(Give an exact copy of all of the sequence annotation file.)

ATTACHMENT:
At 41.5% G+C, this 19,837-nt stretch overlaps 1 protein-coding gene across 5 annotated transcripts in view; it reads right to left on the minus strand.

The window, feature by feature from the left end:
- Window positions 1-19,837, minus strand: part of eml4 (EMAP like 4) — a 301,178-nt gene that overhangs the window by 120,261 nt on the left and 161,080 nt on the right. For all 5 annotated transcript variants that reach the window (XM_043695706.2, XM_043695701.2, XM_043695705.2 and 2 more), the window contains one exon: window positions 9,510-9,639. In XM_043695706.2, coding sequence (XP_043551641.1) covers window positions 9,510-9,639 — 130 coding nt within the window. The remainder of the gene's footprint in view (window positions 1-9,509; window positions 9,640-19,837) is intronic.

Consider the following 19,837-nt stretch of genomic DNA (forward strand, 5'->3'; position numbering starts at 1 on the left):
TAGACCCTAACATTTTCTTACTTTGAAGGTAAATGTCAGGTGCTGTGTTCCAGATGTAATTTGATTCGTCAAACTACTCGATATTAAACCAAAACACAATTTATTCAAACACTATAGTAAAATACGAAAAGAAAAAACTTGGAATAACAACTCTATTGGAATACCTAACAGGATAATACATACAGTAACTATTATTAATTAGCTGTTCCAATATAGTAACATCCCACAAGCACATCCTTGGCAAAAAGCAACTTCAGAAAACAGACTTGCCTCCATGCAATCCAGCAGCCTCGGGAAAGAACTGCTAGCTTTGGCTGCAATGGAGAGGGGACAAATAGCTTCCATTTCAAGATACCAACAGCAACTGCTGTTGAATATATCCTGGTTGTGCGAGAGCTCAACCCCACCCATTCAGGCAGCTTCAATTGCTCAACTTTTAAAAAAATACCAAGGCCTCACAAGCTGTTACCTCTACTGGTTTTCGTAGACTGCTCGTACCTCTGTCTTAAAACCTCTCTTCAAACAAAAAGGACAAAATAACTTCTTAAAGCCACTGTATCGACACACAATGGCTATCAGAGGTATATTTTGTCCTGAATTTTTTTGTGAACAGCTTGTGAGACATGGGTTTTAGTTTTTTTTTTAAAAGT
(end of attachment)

At 41.5% G+C, this 19,837-nt stretch overlaps 1 protein-coding gene across 5 annotated transcripts in view; it reads right to left on the minus strand.

The window, feature by feature from the left end:
- Window positions 1-19,837, minus strand: part of eml4 (EMAP like 4) — a 301,178-nt gene that overhangs the window by 120,261 nt on the left and 161,080 nt on the right. For all 5 annotated transcript variants that reach the window (XM_043695706.2, XM_043695701.2, XM_043695705.2 and 2 more), the window contains one exon: window positions 9,510-9,639. In XM_043695706.2, coding sequence (XP_043551641.1) covers window positions 9,510-9,639 — 130 coding nt within the window. The remainder of the gene's footprint in view (window positions 1-9,509; window positions 9,640-19,837) is intronic.

Consider the following 19,837-nt stretch of genomic DNA (forward strand, 5'->3'; position numbering starts at 1 on the left):
TAGACCCTAACATTTTCTTACTTTGAAGGTAAATGTCAGGTGCTGTGTTCCAGATGTAATTTGATTCGTCAAACTACTCGATATTAAACCAAAACACAATTTATTCAAACACTATAGTAAAATACGAAAAGAAAAAACTTGGAATAACAACTCTATTGGAATACCTAACAGGATAATACATACAGTAACTATTATTAATTAGCTGTTCCAATATAGTAACATCCCACAAGCACATCCTTGGCAAAAAGCAACTTCAGAAAACAGACTTGCCTCCATGCAATCCAGCAGCCTCGGGAAAGAACTGCTAGCTTTGGCTGCAATGGAGAGGGGACAAATAGCTTCCATTTCAAGATACCAACAGCAACTGCTGTTGAATATATCCTGGTTGTGCGAGAGCTCAACCCCACCCATTCAGGCAGCTTCAATTGCTCAACTTTTAAAAAAATACCAAGGCCTCACAAGCTGTTACCTCTACTGGTTTTCGTAGACTGCTCGTACCTCTGTCTTAAAACCTCTCTTCAAACAAAAAGGACAAAATAACTTCTTAAAGCCACTGTATCGACACACAATGGCTATCAGAGGTATATTTTGTCCTGAATTTTTTTGTGAACAGCTTGTGAGACATGGGTTTTAGTTTTTTTTTTAAAAGT